The Departed





Oscar! Oscar! Oscar! Will the academy finally give poor Martin Scorsese an Oscar?
No, not because the movie is mind-blowing (it comes close to being so), but because this man at last count deserved at least 5 Best Director Oscars to date!

The Departed is a movie that stamps Scorsese’s authority as a director who can churn out the best of thrillers with even an ensemble of ‘individual’ actors. And if the movie has the ‘mob’ angle to it, believe me; no other director can even come close. Remember Goodfellas, Casino, Gangs of New York?

The reviews for this movie have been good across publications so you go in expecting a lot and are not disappointed.
The movie is the story of the Boston State police and their endeavor to bring down a Irish Mobster Frank Costello (Jack Nicholson, in a delicious turn in as the ice cold, cool criminal). The cops pull out a cadet who’s’ had a reputation and family connection to the streets and puts him in the mob to find a way to bring down Costello. Meet Billy Costigan (Leonardo DiCarpio, who has proved after Gangs of New York that he can act especially in the hands of Scorsese). Costello is no easy hand either and has his man in the police force too. Meet Colin Sullivan (Matt Damon, who’s always put in good performances and does so again).

The fear at being caught out on both sides adds to some of the tension and especially when each is given the task of finding himself. Leo is assigned by Jack to find the ‘rat’ in the mob and asked by Queenan (Martin Sheen) and Dignam (Mark Wahlberg) to find the rat in the police force. Matt is asked by Ellerby (Alec Baldwin) to find the rat in the police force and is also asked by Jack to find the ‘rat’ in the mob. Vera Farmiga puts in a good turnout as the Police appointed Counselor who is counseling Costigan and is the girlfriend of Sullivan and has her part to pay in the events that unfold.

While each of them gets closer to finding the other, each is afraid of being found out and creates some edge of the seat moments. The events that unfold leads to an explosive and sudden climax. The violence is sudden and shocks you.

A word of warning though: The violence is sudden and gory. The language is loaded with expletives and so cool, that your kids may pick it up real quick, so don’t take your kids to watch!

Jack Nicholson and Mark Wahlberg dialogues are loaded with the ‘f@*k’ words and delivered so coolly that you tend to believe they are not expletives. I understand the word ‘f@*k” has been used over 200 times in the movie catching up with Pulp Fiction which had it over 300 times.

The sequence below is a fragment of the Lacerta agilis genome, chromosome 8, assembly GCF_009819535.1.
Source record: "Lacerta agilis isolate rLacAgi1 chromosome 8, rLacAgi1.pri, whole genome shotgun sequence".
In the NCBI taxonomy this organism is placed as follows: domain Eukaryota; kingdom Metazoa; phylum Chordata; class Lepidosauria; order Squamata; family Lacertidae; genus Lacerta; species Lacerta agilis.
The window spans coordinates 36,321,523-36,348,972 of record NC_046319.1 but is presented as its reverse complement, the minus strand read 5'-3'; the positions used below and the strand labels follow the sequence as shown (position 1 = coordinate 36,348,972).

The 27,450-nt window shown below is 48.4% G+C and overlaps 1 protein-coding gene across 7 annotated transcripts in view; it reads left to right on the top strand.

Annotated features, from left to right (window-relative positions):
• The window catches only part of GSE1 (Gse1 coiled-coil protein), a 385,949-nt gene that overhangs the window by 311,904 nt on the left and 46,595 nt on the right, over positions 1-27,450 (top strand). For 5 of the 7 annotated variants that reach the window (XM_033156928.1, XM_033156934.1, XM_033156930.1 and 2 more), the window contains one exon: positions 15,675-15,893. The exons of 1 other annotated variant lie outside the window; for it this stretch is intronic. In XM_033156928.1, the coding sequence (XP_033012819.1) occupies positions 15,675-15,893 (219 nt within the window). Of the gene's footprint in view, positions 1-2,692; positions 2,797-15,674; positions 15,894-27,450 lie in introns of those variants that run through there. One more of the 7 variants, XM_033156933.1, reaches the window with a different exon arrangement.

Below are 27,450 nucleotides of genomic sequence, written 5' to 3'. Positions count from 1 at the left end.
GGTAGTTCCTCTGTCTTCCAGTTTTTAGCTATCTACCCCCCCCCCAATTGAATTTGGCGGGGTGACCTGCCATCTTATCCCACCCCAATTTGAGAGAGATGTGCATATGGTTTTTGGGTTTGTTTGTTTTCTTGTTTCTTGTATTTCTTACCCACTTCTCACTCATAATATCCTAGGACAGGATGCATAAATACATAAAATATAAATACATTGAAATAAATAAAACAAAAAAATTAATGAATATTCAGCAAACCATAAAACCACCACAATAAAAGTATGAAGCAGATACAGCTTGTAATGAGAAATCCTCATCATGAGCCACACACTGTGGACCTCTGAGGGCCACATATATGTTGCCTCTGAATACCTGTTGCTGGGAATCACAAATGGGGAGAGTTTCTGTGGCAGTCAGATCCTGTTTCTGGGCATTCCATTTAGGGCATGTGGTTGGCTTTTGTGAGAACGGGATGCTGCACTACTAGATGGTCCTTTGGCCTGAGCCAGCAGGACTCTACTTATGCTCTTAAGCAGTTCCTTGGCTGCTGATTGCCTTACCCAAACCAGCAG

You will come out with some of the dialogues imprinted in your mind and almost humming it like a song.

Really Memorable Dialogues

Mark Wahlberg: I can't wait to wipe that fucking smirk right off of your face.
Jack Nicholson: I’d rather you wipe my ass.

Mark Wahlberg to a technician who has botched up a camera placement and asks him who he is:

Dignam: Who am I? I'm the guy that does his fuckin' job! You must be the other guy!


Matt and Leo:

Colin Sullivan: Do you know what will happen if you shoot me?

Billy Costigan: Yeah, this bullet will go right through your fucking head!

Jack Nicholson:

Frank Costello: I got fuckin’ rats in my crew.


Frank Costello: I don't wanna be a product of my environment; I want my environment to be a product of me.


Billy Costigan’s assignment meeting:


Oliver Queenan: We deal in deception... do you know what I mean when I say that?
Billy Costigan: As a matter of fact, I do. I...

Dignam: No, you don't know. Because if someone like you knew what we did, that would make us cunts. Are you calling us cunts?

Alec Baldwin to matt Damon when Matt says he’s getting married:

Ellerby: Marriage is an important part of getting ahead. It lets people know you're not a homo. A married guy seems more stable. People see the ring; they think "at least somebody can stand the son of a bitch." Ladies see the ring, they know immediately that you must have some cash, and your cock must work.

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